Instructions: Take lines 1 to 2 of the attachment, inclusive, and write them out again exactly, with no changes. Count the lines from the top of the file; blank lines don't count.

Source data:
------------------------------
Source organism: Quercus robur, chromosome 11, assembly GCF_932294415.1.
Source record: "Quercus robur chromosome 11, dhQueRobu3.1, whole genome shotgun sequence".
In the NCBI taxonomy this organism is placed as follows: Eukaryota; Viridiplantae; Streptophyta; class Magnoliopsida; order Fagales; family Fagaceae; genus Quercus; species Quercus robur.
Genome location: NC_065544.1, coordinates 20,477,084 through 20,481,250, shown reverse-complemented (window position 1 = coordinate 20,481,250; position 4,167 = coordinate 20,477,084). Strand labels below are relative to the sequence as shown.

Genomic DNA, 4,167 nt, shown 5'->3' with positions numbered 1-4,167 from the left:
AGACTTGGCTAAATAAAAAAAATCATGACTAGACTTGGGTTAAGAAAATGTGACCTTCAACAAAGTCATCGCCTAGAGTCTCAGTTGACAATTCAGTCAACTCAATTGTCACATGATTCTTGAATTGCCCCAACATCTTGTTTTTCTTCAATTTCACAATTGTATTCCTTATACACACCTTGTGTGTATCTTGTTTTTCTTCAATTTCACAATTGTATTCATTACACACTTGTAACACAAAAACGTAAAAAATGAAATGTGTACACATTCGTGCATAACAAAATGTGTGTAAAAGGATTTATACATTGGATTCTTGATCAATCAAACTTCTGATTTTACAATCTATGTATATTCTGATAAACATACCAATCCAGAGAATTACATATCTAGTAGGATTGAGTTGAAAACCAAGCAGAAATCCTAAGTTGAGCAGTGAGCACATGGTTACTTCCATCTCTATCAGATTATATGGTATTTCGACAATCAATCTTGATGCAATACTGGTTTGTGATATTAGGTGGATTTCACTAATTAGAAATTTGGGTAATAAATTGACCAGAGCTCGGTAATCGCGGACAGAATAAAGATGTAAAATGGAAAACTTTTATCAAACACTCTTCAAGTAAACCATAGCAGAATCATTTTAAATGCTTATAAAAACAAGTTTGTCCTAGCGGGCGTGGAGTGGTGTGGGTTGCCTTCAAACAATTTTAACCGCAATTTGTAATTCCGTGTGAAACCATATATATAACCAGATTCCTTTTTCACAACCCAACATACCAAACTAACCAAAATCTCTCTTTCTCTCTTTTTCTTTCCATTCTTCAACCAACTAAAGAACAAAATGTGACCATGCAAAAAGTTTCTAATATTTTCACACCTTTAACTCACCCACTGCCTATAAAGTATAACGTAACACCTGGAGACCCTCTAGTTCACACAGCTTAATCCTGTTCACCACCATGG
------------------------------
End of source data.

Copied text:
Source organism: Quercus robur, chromosome 11, assembly GCF_932294415.1.
Source record: "Quercus robur chromosome 11, dhQueRobu3.1, whole genome shotgun sequence".